To All the Architects I've Loved Before
This article is a tribute to the 5 architects that have died and that I personally consider that they have left a legacy through their designs, regardless of the time or context they were in, they managed to emphasize developing the daily idea of what architecture is.
1. Bartolomeo Francesco Rastrelli
This Architect were born in 1700, Paris, France—died April 1771, St. Petersburg, Russia. Rastelli is the Inventor of the Baroque architecture in Russia, that combined elements of Rococo (of furniture or architecture in baroque style) whit the traditional elements of the Russian culture, creating multicolored and decorative ornamentation on all facade.
"The Winter Palace in St. Petersburg (1754–62) was the pinnacle of Rastrelli’s creation. The three-story building is in the form of a quadrangle: the powerful square expanses are united with one another at their corners by wide three-storied galleries in which antechambers and living quarters were located. The abundance of ornament gives the facades a feel of surging inner power. The palace is the pinnacle of Russian architectural Baroque and the beginning of its end."
- Andrei D. Sarabianov, Bibliography of Bartolomeo Rastrelli. (www.britanica.com)
The Winter Palace is a true example of Russian opulence, and you will have an open mouth when entering this monumental building, it gives a sensation of power, but at the same time a balance and beauty among the materials, that makes all the visitors to admire the architecture. Currently the Winter Palace is the headquarters of the Hermitage, the second largest museum in the world with more than two million works of art and is open to the public in the City of St. Petersburg.
2. Charles Garnier
If I had the opportunity to write a letter to this architect I would say thank you for giving humanity the romanticism that the world deserves. His full name is Jean-Louis-Charles Garnier, born November 6, 1825, and also born in France—died August 3, 1898, Paris, Garnier is known as the architect of the Beaux-Arts style, famed as the creator of the Paris Opera House. He was admitted to the École des Beaux-Arts in 1842 and was awarded the Grand Prix de Rome in 1848 to study in Italy.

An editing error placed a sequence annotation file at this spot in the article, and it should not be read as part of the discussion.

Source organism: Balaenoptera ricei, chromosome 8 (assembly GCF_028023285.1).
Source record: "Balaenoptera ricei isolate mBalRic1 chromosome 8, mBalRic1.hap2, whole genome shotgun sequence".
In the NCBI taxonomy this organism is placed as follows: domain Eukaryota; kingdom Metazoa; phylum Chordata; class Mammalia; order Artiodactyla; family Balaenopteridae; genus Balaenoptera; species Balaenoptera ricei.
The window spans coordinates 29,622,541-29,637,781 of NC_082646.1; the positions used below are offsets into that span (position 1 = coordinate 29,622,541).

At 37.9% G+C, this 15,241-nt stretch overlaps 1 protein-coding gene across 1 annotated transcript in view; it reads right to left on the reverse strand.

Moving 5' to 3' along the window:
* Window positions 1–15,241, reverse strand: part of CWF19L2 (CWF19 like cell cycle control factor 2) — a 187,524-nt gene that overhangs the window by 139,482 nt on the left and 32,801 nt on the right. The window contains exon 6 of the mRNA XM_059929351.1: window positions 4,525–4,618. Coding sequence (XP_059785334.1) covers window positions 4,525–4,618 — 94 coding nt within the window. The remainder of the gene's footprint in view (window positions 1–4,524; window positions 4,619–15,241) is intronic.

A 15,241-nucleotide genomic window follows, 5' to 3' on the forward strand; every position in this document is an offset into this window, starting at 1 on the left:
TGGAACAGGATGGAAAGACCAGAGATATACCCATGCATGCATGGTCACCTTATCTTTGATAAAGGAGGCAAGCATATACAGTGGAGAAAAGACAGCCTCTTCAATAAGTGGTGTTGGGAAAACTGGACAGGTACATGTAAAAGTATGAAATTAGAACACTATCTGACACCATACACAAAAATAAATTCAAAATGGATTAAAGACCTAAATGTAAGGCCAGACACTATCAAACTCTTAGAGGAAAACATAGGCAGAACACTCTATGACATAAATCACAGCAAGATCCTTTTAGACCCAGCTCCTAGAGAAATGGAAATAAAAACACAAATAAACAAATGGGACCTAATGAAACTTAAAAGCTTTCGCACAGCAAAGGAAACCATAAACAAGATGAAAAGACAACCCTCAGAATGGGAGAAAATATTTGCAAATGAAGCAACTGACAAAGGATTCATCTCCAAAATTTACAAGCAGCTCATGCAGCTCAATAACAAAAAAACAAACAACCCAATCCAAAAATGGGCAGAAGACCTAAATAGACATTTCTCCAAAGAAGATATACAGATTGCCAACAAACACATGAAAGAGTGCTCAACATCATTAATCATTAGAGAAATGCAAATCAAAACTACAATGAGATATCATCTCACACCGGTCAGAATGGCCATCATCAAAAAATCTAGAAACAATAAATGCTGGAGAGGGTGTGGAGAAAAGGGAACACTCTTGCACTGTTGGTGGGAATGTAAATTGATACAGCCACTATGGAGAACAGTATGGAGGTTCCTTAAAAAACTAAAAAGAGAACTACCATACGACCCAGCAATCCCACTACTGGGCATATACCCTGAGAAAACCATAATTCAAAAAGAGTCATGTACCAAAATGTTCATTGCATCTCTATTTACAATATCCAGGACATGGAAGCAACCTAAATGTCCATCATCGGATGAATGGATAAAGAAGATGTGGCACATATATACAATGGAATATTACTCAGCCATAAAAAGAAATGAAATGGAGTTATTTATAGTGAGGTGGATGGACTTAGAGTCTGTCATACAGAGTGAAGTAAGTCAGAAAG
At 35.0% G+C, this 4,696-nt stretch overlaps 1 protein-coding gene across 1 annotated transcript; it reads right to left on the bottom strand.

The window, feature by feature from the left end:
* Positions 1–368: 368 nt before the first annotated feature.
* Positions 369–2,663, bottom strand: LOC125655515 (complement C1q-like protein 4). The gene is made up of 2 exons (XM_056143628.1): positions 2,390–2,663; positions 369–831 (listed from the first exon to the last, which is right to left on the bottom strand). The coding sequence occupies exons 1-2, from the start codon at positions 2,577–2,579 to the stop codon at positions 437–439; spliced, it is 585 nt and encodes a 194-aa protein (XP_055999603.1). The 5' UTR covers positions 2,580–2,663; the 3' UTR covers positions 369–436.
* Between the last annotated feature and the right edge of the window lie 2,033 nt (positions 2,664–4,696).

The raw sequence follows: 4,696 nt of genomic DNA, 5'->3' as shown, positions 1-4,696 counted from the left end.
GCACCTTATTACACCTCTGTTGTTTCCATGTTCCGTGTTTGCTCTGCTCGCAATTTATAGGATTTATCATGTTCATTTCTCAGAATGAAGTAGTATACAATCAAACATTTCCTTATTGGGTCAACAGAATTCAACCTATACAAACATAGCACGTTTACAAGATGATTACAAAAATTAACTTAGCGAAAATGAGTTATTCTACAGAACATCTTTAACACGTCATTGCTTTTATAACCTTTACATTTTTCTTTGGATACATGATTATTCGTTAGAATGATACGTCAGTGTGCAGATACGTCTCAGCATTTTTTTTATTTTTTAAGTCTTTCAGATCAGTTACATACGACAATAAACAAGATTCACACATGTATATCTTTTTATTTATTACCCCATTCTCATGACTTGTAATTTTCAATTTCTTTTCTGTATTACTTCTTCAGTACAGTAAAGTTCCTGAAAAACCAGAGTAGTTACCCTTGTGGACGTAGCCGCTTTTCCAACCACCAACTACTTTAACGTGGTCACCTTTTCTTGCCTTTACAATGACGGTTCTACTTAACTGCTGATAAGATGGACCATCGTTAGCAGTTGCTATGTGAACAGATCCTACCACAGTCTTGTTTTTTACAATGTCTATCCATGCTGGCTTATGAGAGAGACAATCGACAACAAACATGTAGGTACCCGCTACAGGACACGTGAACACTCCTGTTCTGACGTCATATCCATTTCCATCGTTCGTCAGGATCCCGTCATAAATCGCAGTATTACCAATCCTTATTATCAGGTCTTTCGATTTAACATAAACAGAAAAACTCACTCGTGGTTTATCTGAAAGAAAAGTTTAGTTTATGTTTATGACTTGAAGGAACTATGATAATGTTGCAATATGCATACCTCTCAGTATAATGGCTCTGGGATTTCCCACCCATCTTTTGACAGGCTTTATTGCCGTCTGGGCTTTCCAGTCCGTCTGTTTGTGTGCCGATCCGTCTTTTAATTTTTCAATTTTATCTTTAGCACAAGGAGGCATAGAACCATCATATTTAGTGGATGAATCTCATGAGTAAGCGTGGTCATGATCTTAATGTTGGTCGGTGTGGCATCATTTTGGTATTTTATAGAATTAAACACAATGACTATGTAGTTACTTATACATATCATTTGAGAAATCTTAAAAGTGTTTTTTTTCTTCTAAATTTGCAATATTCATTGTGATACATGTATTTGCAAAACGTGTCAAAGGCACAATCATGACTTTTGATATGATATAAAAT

When I start to analyze this building, I have a mixture of feelings, of admiration, but at the same time of skepticism, and I ask myself, How is it possible that a person has been able to think so many details?, but at the end, it only remains to admire his talent and that he could design a monument like this, and even today stills as one of the most emblematic buildings of the second French Empire.
3. Le Corbusier
Every architecture student knows who Le Corbusier is, probably for sure the best teacher of the modern era. And personally I do not identify with the building projects with him, but his diagrams taught me from proportion to know how to analyze the human body, and that foundations, you have no idea how many time I've spent reading his books, and that made me the architecture student that I am today, he is just so accurate by posting his ideas on paper.
Hes Full name is Charles-Edouard Jeanneret, born October 6,1887, in the city of La Chaux-de-Fonds, Switzerland, and died August 27, 1965, Cap Martin France. This Swiss architect was recognized by his unusual and futuristic designs and city planning, with a sculptural expressionism.
4. Oscar Niemeyer
When I began to study architecture on a larger scale, I was introduced to the work of Oscar Niemeyer, and I was amazed to see how this architect had the ability to plan the city of Brasilia, being his masterpiece.
His full name is Oscar Ribeiro de Almeida Niemeyer Soares Filho, born December 15, 1907, Rio de Janeiro. Died December 5, 2012 in the same city, and if you haven't figured out his age, he died at 104 years old.
Being a pioneer of design in the modern era, characterized by a white, clean and solid freestyle, accentuating the architecture with tools such as contrasted of color or refraction of light, this architect makes me admire his talent and willingness to truly express himself by giving his own style to the City of Brasilia.
5. Zaha Hadid
One of the most powerful women I have ever seen in my life, when she showed her attitude, her designs, and the way people talk about her, she was undoubtedly a revolutionary woman. Personally, I compare her as the Meryl Streep architecture. Her full name was Dame Zaha Hadid, born October 31, 1950, Baghdad, Iraq—died March 31, 2016, Miami, Florida, U.S.
"Iraqi-born British architect known for her radical deconstructivist designs. In 2004 she became the first woman to be awarded the Pritzker Architecture Prize."
- John Zukowsky, The Editors of Encyclopaedia Britannica.
When you start trying to understand the designs of this amazing woman, you just cannot understand them, and to define it as a single word I would say "Curves", in her last 20 years of career we are amazed with a series of curved spaces, when you get inside the place you will not see any straight line (exception of the ground floor), and this style of design makes you feel welcome and comfortable in delicate, white and naturally illuminated spaces.
And that is how I finish the blog of this day, and I have to clarify that I had learned from all of them and they have been significant for my foundation as an architect. I had the need to pay tribute to architects who are no longer alive, but when you see their projects I feel like they still are, because we can witness, experience and interact with their legacy.
To all the Architects that I've Loved Before,
From a Architecture Student.